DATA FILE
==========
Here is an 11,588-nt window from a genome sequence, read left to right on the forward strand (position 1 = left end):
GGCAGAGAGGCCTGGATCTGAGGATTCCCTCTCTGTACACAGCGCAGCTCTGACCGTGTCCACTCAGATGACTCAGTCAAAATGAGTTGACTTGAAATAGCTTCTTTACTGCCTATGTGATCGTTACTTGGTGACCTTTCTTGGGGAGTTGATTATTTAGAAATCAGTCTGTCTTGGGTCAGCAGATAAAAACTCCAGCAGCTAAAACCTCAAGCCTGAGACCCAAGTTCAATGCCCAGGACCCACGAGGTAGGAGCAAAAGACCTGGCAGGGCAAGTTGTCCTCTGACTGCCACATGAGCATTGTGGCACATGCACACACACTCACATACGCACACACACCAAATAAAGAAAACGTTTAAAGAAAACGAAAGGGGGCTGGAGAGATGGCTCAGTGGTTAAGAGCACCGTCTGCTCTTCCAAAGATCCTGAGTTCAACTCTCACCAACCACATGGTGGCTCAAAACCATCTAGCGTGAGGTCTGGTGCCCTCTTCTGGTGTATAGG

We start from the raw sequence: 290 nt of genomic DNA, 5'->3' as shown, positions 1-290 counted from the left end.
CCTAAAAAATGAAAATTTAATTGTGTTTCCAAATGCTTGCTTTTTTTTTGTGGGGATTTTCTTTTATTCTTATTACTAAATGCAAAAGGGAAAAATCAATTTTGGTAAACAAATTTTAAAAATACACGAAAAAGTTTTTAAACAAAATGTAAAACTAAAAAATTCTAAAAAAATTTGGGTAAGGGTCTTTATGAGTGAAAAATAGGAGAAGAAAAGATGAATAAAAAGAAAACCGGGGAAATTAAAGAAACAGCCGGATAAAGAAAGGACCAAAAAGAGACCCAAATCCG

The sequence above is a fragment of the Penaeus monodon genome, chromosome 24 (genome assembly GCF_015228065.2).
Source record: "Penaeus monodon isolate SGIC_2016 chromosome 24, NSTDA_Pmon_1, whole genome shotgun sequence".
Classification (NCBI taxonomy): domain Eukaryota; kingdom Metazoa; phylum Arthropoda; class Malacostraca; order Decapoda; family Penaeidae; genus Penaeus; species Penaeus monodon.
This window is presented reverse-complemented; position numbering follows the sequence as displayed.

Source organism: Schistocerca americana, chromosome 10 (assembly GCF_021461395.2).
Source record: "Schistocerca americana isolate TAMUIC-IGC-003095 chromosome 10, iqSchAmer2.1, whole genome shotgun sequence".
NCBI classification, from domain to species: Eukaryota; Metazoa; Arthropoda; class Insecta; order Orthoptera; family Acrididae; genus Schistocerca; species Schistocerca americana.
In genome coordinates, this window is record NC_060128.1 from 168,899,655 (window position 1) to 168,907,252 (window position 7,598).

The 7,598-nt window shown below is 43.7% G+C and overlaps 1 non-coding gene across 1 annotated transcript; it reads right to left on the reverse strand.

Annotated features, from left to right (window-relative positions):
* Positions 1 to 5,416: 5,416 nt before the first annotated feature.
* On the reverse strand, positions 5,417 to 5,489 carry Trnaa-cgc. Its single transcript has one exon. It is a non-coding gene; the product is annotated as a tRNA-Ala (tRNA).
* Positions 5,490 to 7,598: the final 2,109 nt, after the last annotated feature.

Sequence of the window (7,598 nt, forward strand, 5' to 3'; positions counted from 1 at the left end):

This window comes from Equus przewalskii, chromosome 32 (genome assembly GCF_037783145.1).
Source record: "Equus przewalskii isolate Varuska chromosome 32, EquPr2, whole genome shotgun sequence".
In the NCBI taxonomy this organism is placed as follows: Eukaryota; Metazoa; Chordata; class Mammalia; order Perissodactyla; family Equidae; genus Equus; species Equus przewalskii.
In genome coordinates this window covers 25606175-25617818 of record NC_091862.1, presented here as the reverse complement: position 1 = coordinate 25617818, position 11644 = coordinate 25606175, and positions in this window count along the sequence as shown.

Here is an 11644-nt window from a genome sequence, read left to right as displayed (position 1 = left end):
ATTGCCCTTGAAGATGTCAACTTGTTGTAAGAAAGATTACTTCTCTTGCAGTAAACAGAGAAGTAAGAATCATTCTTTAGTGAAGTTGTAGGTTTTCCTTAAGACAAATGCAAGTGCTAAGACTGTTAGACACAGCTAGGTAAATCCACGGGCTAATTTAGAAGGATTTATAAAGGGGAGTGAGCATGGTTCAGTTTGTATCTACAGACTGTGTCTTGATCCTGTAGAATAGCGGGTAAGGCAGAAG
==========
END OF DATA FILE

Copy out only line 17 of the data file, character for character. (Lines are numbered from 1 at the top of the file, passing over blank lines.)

* Positions 5,490 to 7,598: the final 2,109 nt, after the last annotated feature.